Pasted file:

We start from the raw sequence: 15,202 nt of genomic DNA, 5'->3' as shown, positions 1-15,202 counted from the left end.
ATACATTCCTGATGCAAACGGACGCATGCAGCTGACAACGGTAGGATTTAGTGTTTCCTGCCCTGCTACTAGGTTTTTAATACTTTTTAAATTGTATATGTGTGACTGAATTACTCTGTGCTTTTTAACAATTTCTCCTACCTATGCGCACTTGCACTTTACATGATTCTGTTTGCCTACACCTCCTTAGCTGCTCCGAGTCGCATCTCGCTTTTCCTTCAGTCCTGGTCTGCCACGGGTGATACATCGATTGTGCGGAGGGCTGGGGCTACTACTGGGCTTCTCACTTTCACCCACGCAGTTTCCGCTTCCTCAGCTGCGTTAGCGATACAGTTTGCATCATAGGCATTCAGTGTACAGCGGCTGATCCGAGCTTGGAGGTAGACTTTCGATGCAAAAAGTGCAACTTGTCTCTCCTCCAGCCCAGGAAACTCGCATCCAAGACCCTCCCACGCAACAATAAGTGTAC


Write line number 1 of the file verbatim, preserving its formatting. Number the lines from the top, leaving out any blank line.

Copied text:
We start from the raw sequence: 15,202 nt of genomic DNA, 5'->3' as shown, positions 1-15,202 counted from the left end.